Iran cleared by UN of atomic ambition
( 2003-11-11 17:34) (Agencies)
A confidential U.N. nuclear agency report criticized Iran for a "pattern of concealment" about its nuclear program but said no evidence has been found to back U.S. claims it tried to make atomic bombs, according to diplomats.
The report by the Vienna-based International Atomic Energy Agency also found that Iran had produced small amounts of enriched uranium and plutonium, the Washington Post reported.
Meanwhile, Iran announced in Moscow that it has suspended its enrichment of uranium and agreed to additional U.N. inspections of its nuclear facilities.
The 29-page report, prepared by IAEA chief Director General Mohamed ElBaradei for a Nov. 20 meeting of the agency's board of governors, faults Iran for not telling the truth in the past about its nuclear programs, diplomats told The Associated Press.
The United States accuses Iran of pursuing nuclear weapons and has pressed for the IAEA to declare Tehran in violation of the Nuclear Nonproliferation Treaty ¡ª a move that would lead to U.N. Security Council involvement and possible sanctions.
The diplomats, speaking on condition of anonymity, told the AP that the IAEA report credited Iran for a change of heart since September, when the agency demanded it explain contradictions and ambiguities in its nuclear activities.
"To date, there is no evidence that the previously undeclared nuclear material and activities ... were related to a nuclear weapons program," said one of the diplomats, reading from the report. "However, given Iran's previous pattern of concealment, it will take some time before the agency is able to conclude that Iran's nuclear program is exclusively for peaceful purposes."
U.S. officials will likely seize on a passage in the report saying that Tehran's recent disclosures "clearly show that in the past, Iran had concealed many aspects of its nuclear activities, which resulted in breaches of its obligations of the safeguard agreement."
The safeguards, which are meant to ensure all nuclear activities are peaceful, are a key part of the nonproliferation treaty.
In its Tuesday editions, the Washington Post said the report found that Iran manufactured small amounts of enriched uranium and plutonium as part of a covert nuclear program.
"Iran has now acknowledged that it has been developing, for 18 years, a uranium centrifuge program, and, for 12 years, a laser enrichment program," the Post said, quoting the report.
Under international pressure, Iran recently gave the agency what it said was a complete declaration of its nuclear activities just days ahead of an Oct. 31 deadline. On Monday, it also handed over two letters pledging to sign an additional agreement throwing open its program to inspection on demand by agency experts and announcing it had suspended uranium enrichment.
The concessions were announced in Moscow by Hasan Rowhani, the head of Iran's powerful Supreme National Security Council.
"Atomic weapons are not important to our defense doctrine," Rowhani said before meeting Russian President Vladimir Putin, whose government helped build Tehran's nuclear program.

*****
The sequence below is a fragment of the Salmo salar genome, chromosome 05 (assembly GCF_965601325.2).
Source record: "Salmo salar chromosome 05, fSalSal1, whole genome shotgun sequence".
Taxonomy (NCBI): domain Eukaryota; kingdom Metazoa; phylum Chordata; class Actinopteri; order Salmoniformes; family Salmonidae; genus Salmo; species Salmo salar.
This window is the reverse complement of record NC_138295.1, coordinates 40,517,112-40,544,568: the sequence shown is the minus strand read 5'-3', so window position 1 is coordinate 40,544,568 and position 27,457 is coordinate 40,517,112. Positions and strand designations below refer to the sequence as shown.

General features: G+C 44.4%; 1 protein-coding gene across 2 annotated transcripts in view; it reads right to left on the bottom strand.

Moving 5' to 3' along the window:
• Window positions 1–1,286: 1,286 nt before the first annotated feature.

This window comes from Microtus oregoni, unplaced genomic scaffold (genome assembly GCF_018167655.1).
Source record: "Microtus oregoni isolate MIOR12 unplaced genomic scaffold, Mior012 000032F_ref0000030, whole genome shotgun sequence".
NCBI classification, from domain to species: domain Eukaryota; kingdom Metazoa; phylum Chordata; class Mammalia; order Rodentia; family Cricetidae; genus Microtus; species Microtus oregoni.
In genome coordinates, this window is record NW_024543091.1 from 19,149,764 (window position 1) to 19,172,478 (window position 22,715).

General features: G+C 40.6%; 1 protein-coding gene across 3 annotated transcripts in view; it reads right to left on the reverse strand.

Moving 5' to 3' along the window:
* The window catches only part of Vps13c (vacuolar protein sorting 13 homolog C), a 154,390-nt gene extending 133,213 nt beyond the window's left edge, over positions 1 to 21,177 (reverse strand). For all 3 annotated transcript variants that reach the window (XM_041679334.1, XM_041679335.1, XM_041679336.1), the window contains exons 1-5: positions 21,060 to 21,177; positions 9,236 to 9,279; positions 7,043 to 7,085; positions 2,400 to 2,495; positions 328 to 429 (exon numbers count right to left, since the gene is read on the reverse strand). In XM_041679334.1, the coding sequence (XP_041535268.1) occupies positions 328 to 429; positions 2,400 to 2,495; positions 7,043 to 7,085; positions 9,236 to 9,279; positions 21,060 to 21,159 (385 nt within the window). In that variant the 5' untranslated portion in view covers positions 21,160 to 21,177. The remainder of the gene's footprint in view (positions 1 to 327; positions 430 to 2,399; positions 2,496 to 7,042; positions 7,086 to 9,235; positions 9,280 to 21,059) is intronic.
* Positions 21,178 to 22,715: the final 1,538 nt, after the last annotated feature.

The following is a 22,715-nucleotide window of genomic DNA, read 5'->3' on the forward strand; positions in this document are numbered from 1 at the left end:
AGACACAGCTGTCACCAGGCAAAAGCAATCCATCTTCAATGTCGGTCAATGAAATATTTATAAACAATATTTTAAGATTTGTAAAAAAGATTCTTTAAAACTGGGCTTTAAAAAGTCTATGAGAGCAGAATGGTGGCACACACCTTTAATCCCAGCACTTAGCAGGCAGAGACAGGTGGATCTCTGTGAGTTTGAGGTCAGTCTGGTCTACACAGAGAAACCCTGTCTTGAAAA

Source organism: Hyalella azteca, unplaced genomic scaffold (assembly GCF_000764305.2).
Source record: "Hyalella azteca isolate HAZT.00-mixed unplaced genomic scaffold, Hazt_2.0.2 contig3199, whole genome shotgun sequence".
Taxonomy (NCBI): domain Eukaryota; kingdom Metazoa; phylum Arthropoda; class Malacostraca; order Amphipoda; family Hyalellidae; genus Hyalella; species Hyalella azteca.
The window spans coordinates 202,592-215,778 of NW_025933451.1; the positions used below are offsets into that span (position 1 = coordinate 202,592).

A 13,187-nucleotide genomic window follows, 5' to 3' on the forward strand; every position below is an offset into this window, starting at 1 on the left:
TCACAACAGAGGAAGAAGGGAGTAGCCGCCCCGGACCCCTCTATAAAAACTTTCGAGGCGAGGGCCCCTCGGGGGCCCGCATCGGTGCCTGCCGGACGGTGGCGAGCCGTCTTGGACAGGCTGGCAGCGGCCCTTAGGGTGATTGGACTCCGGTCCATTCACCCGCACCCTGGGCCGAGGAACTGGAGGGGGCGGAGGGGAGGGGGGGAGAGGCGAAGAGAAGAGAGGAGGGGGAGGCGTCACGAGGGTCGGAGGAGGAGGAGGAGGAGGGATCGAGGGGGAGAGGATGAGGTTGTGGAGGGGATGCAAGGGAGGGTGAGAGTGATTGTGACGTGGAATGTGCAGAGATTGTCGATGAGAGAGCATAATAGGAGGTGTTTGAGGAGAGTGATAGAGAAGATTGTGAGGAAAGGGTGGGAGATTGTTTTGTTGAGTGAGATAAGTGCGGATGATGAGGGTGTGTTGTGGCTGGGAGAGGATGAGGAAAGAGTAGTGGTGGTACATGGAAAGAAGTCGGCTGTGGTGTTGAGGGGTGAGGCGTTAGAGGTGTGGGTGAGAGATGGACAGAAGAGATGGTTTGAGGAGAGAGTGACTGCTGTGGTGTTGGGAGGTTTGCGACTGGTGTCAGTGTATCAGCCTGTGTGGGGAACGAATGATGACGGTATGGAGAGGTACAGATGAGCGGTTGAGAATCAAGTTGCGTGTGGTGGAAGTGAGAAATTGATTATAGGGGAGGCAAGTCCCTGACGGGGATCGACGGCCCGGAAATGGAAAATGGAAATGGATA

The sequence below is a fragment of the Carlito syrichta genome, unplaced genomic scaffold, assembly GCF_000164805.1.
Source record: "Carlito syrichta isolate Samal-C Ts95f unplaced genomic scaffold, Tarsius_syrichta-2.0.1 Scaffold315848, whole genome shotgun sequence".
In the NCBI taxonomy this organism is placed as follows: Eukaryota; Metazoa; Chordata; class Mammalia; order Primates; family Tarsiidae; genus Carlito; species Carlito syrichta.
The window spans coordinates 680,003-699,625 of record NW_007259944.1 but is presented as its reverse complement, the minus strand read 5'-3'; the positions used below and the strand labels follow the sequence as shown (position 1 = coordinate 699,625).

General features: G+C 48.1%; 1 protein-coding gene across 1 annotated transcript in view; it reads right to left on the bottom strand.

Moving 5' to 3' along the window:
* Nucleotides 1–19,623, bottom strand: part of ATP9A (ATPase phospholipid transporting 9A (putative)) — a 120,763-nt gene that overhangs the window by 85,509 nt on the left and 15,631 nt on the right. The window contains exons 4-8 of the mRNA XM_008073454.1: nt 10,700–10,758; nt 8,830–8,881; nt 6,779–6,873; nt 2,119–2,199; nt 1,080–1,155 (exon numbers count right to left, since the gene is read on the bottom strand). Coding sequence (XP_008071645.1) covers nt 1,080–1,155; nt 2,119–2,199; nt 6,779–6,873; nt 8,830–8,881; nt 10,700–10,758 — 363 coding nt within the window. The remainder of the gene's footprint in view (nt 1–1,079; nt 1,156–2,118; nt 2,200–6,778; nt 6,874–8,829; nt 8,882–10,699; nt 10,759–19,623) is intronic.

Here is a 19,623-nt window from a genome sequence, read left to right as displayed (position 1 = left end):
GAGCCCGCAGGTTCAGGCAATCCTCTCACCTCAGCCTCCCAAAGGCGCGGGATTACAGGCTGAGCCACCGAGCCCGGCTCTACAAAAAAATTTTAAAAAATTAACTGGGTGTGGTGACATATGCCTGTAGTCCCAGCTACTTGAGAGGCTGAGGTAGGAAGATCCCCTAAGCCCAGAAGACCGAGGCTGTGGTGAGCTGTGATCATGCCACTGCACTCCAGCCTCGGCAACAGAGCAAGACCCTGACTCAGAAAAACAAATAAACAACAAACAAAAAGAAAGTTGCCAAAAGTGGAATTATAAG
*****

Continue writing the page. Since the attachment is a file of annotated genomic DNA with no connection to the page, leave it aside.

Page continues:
Washington has urged Moscow to freeze its $800 million deal to help build Iran's first nuclear reactor, saying the facility in Bushehr on the shore of the Persian Gulf could help Iran develop weapons. The Kremlin has said it shares some of the U.S. concerns and has prodded Tehran to accept tighter IAEA controls.
Tehran promised weeks ago to suspend its enrichment activities, a key concern.
Iran has acknowledged that it enriched uranium covertly at a sophisticated facility at Natanz, about 300 miles south of Tehran. But it maintains enrichment was only to non-weapons levels, as part of nuclear programs meant to generate electricity.
While acknowledging IAEA finds of traces of highly enriched, weapons-grade uranium on its enrichment centrifuges, it says the "contamination" originated outside Iran and was inadvertently imported with the equipment bought abroad.
U.S. intelligence reports focus on the Natanz enrichment programs in arguing that Iran has been pursuing a clandestine nuclear weapons program.
Diplomats said the United States and its allies would seize on any ambiguity in ElBaradei's report concerning enrichment and other suspicious activities in making a case against Iran. They said the ElBaradei report did not make a judgment on the source of the highly enriched uranium, saying more investigation was needed.
The report also credited Iran with "active cooperation and openness," after the last board meeting demanded it unveil previous secrets and cooperate with agency inspectors, the diplomats said.
Before that, however, Iran "failed in a number of instances over an extended period of time to meet its obligations" on honoring its safeguards agreements, the diplomats said, citing the report. "Iran's policy of concealment continued until last month, with cooperation being limited and reactive and information being slow in coming."
By making his announcement in Moscow, Rowhani bolstered the prestige of the Kremlin, which had taken a position between Washington and Tehran in the dispute.
Putin said "we are pleased to note that Iran has itself resolved to limit itself" on uranium enrichment, and he suggested it cleared the way for further Russian-Iranian nuclear cooperation.
Rowhani added that Iran already had a project in mind. "In the nearest future, we will carry out discussions with Russia about building a second reactor at the Bushehr power plant," he said.
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